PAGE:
Asociological theory could help overloaded routers direct traffic
Source: “Navigability of Complex Networks”
Marián Boguña et al.
Nature Physics 5: 74-80
Results: Researchers at the University of Barcelona and the University of California, San Diego, have developed a mathematical model demonstrating that Internet routers can effectively deliver data even without detailed information about all the routers in a network. Having limited information about neighboring routers is enough.
Why it matters: The current system for routing data between the networks of different Internet service providers (ISPs) isn’t expected to continue working as the Internet grows. The routers that handle this traffic require lists of network addresses, called routing tables, which tell them where to forward packets of information. These tables must be regularly updated, a process that can take minutes for a single change. As the network grows, the number of updates increases to the point that the tables are almost never up to date, and parts of the network are not accessible because addresses are missing. These problems could be avoided with the new model, since it doesn’t require up-to-date routing tables.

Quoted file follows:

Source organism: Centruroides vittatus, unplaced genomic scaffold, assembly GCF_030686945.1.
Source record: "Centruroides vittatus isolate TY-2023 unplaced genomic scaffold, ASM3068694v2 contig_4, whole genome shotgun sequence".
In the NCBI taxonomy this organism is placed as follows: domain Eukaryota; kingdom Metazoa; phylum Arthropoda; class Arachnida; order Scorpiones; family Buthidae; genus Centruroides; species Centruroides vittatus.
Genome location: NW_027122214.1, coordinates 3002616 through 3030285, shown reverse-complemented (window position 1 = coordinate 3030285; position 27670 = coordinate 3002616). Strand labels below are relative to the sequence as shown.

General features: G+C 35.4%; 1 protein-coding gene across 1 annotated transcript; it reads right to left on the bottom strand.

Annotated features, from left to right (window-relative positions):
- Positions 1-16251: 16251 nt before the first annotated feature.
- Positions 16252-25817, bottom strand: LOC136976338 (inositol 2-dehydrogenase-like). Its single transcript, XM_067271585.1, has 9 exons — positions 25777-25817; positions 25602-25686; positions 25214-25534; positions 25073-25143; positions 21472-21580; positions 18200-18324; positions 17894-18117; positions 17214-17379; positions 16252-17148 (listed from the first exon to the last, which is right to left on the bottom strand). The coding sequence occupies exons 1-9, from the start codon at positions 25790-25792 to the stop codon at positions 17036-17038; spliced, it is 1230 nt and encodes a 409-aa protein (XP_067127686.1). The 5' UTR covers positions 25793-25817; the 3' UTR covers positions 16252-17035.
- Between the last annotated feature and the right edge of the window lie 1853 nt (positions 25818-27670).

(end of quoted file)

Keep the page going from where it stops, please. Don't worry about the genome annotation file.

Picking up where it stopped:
Methods: The researchers looked to sociology experiments from the 1960s in which a person was asked to forward a letter to a stranger by sending it through friends and acquaintances. It took only a few hops for the letter to reach its intended recipient because people used clues, such as a friend’s profession, to guess who might help move the letter closer. Similarly, the researchers’ model shows that by using only a little bit of information about the nearest neighboring routers, such as their location and the type of traffic they recently received (data that can be acquired quickly via the direct link between neighbors), routers can continue to deliver packets of information even if their routing tables are missing addresses.
Next steps: The researchers suspect that they could further improve the performance of their model by looking at the location and traffic history of routers a few hops away from a particular router. They also hope to test the protocol in a working network.